Yukon Zinc's Wolverine Mine is a high grade zinc-silver-copper-lead-gold underground mine, with on-site milling capabilities of 1,700 tonnes per day to produce zinc, copper and lead concentrates. The current mine life is ~9.5 years based on a 5.2 Mt deposit and there is potential to expand the reserve through drilling.
Yukon Zinc completed major site construction at Wolverine throughout 2009 and 2010. Mill commissioning commenced in late 2010, and production in 2012 is increasing to design capacity. The majority of the concentrate from Wolverine is trucked to the British Columbia port at Stewart.
The Wolverine Mine is located in south east Yukon, Canada, 282 km north east (as the crow flies) from the capital city Whitehorse, and 190 km by road north of Watson Lake and 180 km south of Ross River via the Robert Campbell Highway. The Wolverine property encompasses 107 square kilometres, and is accessible either via a 26 km access road west from the Robert Campbell Highway or a 1,340 metre long all- season gravel airstrip.
The Wolverine deposit, discovered in 1995, is a classic volcanogenic massive sulphide (VMS) deposit hosted in felsic volcanic and argillaceous sedimentary rocks of probable mid-Paleozoic age. The massive sulphides occur in two tabular semi-continuous lenses of moderately dipping massive sulphide mineralization within Devono-Mississippian rhyolite and argillite strata. Each of the lenses has a core zone that ranges from 6 to 25 metres in true thickness, flanked by thinner massive sulphide mineralization.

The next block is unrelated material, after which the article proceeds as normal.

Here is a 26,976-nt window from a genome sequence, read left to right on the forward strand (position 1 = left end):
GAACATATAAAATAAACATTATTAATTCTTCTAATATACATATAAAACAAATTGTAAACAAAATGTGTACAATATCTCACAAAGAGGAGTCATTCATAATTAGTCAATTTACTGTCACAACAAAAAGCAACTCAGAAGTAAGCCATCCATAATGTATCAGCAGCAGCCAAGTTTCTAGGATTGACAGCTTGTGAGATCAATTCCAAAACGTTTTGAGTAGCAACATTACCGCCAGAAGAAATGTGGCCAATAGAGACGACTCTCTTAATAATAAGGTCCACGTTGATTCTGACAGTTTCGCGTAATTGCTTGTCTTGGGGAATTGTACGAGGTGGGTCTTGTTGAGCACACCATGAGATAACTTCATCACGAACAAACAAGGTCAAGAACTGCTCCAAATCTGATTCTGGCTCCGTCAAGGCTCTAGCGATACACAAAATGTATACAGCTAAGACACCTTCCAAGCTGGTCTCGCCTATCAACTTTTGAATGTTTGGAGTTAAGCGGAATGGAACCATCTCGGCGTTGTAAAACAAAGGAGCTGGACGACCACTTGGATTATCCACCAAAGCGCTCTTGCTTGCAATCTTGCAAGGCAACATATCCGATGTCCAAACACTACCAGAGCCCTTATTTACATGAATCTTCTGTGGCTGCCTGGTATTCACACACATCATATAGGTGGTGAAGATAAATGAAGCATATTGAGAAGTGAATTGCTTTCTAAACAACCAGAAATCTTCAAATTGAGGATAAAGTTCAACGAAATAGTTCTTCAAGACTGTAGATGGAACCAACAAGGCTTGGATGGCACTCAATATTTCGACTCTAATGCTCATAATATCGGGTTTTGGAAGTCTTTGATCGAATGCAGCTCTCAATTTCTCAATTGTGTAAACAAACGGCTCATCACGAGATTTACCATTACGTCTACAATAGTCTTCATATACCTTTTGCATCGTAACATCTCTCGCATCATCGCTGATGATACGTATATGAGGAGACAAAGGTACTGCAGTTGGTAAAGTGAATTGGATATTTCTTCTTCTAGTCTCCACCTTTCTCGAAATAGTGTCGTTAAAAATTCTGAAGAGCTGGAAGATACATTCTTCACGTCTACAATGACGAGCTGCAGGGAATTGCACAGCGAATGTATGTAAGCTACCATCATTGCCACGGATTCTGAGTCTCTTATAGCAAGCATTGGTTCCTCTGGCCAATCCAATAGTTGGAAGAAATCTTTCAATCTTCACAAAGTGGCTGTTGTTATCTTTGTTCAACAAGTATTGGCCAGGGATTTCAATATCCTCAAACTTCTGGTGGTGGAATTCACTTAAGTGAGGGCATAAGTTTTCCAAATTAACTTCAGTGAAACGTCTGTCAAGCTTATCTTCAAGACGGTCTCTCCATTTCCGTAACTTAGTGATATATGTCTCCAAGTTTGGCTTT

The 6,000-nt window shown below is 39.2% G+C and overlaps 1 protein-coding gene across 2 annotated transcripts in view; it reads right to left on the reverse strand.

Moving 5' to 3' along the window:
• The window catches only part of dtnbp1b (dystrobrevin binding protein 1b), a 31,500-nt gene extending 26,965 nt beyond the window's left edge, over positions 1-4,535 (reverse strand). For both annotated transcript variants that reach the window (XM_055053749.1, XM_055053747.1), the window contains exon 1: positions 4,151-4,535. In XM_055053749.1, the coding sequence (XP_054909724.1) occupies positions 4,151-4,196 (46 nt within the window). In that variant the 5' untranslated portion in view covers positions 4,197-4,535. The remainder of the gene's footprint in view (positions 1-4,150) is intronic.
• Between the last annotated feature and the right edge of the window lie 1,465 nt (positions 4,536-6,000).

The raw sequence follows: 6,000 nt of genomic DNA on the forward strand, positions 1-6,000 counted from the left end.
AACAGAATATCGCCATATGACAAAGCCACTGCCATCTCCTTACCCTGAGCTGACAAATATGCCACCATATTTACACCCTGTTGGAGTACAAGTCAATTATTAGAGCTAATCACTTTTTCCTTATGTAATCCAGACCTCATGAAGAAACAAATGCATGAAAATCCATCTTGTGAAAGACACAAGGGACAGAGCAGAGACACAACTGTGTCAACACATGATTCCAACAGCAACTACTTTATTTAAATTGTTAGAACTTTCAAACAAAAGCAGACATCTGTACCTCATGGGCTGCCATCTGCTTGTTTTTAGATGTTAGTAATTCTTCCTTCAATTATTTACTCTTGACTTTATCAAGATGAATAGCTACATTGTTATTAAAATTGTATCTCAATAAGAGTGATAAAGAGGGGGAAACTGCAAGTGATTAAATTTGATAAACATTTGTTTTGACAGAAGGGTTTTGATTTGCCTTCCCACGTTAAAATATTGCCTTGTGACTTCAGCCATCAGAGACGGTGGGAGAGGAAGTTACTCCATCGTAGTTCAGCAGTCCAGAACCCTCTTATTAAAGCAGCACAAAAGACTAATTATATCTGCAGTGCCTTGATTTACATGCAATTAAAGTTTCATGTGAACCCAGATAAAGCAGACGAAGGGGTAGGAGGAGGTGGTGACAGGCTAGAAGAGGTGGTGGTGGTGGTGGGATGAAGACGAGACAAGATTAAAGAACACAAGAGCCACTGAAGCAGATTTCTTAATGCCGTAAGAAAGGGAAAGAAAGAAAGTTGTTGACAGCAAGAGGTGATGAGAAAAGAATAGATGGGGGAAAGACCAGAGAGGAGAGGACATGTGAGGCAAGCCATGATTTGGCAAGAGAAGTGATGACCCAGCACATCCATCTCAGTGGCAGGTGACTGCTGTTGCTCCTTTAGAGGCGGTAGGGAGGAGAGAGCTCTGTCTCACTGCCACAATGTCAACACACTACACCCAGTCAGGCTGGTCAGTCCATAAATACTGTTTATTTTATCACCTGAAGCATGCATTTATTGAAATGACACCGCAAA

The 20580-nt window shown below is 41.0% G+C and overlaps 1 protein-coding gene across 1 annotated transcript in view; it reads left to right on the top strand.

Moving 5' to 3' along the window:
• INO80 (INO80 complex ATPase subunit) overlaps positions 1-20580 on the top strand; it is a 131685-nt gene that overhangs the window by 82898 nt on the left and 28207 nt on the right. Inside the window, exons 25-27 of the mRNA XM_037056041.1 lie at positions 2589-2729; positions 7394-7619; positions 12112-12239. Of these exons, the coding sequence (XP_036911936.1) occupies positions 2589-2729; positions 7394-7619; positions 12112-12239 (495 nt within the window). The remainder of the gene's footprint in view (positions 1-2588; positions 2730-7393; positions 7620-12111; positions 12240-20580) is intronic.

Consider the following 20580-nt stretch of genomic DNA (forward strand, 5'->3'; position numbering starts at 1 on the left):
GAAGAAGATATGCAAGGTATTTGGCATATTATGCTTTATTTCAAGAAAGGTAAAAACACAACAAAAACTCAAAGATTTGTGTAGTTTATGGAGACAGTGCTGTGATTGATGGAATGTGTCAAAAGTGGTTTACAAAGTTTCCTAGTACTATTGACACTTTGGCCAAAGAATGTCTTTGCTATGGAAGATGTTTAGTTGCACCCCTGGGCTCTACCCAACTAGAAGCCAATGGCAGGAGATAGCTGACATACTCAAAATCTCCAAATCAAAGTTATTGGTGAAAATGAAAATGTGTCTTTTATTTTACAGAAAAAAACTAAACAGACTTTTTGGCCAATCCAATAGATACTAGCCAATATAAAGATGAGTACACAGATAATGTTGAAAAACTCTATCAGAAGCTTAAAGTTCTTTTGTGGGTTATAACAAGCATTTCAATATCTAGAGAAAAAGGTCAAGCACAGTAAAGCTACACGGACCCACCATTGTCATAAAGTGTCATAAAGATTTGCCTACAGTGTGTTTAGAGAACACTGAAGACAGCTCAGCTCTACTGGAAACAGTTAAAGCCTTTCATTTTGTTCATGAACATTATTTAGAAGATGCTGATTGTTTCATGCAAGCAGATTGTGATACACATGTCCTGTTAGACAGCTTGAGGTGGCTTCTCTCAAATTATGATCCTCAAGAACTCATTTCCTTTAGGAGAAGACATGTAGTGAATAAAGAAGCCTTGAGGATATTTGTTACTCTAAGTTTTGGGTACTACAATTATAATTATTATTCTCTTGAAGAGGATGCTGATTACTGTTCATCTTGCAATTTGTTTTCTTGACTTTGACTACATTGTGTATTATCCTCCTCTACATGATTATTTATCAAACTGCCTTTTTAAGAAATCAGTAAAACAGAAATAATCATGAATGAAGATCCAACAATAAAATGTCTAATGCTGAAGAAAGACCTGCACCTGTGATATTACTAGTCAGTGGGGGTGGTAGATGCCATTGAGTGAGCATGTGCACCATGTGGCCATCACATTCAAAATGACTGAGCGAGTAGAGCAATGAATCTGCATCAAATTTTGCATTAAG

Yukon Zinc is fully permitted to operate the Wolverine Mine. Yukon Zinc was issued a Quartz Mining License by the Yukon Government in December 2006 and a Type A Water Licence by the Yukon Water Board in October 2007. Through all phases of permitting, consultation with various Federal and Yukon government agencies, the Kaska First Nation including Ross River Dena Council and Liard First Nation, and other stakeholders was conducted.